Stories in Viva that you’ll love, handpicked by our team.
The Pain of Being an Elite Athlete and a Woman.
I like to think of myself as a fairly optimistic and strong-willed person, but I have days of sadness, stress, and pain, just like everyone else. Behind the positive quotes, affirmations, and meditations lies a girl just trying to do her best. I write this with welled-up eyes and a deep tightness in my chest because as I train for my second Olympic Games during a worldwide pandemic, I feel like I'm about to break.
We Need To Redefine The Term 'Ladylike'
How we dress says everything about us. It's the first introduction we give out without actually introducing ourselves; people's first perception of us. I've lost count of the amount of times I've been told I'm "unladylike" because of my oversized, boyish clothing. "Why don't you wear tighter-fitting clothing and show off your body? That's not ladylike."
This could save your life
I'm 27 as I write this, 19 when it happened. I composed this piece in an effort to help other women understand potential human trafficking tactics and/or potential kidnapping scenarios. I share this because while it happened nearly 10 years ago, it wasn't until this year (2021) that I realized the tremendous danger I could have found myself in had things ended differently.
Perfect Foundation vs The History of Mexico
My skin is the color of Mexican nationalism. I am a product of (at least) Indigenous and Spanish roots on both sides of my family, from Northern and Southern Mexico, from flour and corn tortillas. Mexico was one of the first colonized countries that advocated for miscegenation, because it would “whiten” the entire country, and the mixed race people could be known as La Raza, as foretold and advocated by José Vasconcelos. I grew up saying “Para La Raza!” (for the race) without knowing the originally racist implications - now I say “para la gente!” (for the people). Because being Latinx is an ethnicity and not a race, then people of many races are Latinx. You don’t even have to speak Spanish to be Latinx, as Brazil and Haiti are Latin American countries. However, having been raised in the Southwestern US, I grew up with the understanding that I looked like the stereotypical Latina. I’m brown with brown eyes, black hair, and short with a round face, and when I talk quickly or with strong emotion, my Chicana accent comes out. Now, I know that not all Latinx people have to look or be like me, even other Mexicans don’t look like me, since I have been trying to surpass the anti-Blackness and anti-Indigeneity taught in Mexican culture.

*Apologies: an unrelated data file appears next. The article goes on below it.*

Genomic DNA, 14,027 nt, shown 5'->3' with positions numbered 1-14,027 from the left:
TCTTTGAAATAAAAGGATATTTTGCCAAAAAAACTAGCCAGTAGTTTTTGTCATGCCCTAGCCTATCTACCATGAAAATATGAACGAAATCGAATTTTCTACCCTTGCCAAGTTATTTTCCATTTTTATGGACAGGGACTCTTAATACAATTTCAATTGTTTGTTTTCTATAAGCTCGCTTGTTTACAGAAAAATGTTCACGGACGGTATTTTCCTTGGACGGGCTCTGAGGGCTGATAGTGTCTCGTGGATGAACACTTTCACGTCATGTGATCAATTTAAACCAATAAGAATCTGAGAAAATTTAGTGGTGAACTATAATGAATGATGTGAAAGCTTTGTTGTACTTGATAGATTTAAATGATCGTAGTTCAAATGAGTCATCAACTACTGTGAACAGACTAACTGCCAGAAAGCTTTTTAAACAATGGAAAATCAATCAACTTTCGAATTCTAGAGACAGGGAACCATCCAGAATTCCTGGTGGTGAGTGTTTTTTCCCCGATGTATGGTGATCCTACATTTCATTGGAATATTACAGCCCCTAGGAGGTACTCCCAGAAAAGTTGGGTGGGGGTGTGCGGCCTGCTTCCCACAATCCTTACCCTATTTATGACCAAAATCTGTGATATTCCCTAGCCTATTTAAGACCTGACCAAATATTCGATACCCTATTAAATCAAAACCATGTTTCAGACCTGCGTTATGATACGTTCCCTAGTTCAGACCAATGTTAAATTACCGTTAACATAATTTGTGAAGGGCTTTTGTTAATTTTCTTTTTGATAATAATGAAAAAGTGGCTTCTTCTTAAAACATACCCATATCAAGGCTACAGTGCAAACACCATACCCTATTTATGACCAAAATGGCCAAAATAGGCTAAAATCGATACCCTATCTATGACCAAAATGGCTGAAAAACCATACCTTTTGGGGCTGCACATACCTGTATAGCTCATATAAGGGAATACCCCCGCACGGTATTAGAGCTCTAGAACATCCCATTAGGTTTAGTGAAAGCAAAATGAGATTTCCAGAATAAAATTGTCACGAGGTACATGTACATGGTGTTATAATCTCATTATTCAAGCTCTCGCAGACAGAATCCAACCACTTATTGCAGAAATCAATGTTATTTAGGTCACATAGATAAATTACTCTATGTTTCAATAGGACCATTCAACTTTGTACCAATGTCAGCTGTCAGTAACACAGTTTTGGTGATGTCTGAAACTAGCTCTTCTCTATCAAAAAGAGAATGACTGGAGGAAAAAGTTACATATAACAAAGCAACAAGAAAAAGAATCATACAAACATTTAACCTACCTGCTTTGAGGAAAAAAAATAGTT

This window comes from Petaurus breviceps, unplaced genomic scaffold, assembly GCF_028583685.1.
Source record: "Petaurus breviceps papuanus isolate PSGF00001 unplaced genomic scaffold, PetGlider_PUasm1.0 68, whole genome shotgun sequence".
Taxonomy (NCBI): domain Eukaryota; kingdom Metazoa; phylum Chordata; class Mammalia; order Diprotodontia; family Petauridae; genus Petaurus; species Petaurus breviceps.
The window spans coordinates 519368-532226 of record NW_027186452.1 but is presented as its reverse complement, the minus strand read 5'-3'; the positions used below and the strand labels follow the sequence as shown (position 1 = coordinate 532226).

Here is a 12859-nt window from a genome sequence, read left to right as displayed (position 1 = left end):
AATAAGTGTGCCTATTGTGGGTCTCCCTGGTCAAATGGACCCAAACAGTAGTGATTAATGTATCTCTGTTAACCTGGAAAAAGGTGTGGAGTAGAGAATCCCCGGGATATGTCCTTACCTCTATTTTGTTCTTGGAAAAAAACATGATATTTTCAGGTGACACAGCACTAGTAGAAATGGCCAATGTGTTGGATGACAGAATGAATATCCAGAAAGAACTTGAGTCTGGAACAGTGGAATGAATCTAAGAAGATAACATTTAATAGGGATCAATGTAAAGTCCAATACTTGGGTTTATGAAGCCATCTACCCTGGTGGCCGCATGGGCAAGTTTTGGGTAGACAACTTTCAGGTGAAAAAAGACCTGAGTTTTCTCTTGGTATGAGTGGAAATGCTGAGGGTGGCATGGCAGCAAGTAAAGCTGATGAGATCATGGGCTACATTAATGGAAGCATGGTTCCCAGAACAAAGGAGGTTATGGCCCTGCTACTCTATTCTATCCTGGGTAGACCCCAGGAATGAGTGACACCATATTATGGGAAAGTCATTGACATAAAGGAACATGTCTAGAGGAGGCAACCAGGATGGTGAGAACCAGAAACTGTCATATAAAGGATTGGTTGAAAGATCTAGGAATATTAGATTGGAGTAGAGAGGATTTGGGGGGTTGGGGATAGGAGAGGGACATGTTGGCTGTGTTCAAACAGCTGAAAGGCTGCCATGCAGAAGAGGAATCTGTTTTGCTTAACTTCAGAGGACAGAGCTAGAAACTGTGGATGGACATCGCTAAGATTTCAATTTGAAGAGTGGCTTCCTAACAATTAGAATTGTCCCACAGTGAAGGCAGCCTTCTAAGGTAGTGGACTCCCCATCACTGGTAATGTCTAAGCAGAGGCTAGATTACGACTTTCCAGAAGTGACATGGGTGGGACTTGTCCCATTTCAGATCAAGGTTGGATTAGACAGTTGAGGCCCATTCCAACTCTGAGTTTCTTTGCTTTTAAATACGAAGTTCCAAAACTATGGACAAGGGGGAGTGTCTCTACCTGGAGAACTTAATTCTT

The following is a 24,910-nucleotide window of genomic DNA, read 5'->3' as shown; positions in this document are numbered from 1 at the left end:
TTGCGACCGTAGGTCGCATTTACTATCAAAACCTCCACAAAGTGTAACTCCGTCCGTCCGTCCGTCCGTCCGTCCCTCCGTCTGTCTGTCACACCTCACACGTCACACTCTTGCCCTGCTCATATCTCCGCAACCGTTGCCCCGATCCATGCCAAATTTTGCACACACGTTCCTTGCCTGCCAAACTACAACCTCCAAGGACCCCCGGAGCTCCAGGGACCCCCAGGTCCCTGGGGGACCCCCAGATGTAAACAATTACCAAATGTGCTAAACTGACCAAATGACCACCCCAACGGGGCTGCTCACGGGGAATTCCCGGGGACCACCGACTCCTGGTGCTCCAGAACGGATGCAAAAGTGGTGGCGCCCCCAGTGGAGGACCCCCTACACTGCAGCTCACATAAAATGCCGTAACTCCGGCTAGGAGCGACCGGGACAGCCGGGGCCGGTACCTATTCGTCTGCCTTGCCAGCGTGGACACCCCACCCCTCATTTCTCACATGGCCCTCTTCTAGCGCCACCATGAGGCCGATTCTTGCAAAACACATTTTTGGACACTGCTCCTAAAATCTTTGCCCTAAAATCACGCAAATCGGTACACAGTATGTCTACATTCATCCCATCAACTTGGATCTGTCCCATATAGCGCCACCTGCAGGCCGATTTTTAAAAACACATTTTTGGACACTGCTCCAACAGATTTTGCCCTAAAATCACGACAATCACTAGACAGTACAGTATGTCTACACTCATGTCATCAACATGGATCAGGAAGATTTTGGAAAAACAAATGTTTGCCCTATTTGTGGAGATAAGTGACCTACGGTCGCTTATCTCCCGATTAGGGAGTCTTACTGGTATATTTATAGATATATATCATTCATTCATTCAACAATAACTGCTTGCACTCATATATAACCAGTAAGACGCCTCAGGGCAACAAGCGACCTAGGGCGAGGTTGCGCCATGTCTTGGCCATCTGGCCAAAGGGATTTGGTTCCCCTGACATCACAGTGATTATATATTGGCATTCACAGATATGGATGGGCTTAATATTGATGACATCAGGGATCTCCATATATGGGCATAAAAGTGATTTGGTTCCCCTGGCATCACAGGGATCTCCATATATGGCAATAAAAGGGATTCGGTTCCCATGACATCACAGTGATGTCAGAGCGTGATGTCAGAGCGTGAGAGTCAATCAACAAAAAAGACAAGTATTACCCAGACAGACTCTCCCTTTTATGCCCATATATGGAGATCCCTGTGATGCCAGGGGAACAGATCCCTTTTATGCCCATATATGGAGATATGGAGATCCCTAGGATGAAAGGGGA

Short Film Reviews: Women's History Month
Since #MeToo went viral in 2017 (eleven years after activist Tarana Burke founded the movement), it can't be denied that it brought massive changes to the entertainment industry and society as a whole. Serial sex predators were exposed, abuses of power against women were brought to light, and a culture of sexism that was once tolerated and accepted was called out for what it was. And while there's still plenty of work to be done, society has definitely made great strides toward gender equality in the past years. So in celebration of Women's History Month, I'll be taking a look at a few short films created by female filmmakers. With an evenly split selection of films from Short of the Week and Omeleto (my go-to sources for short films), let's begin!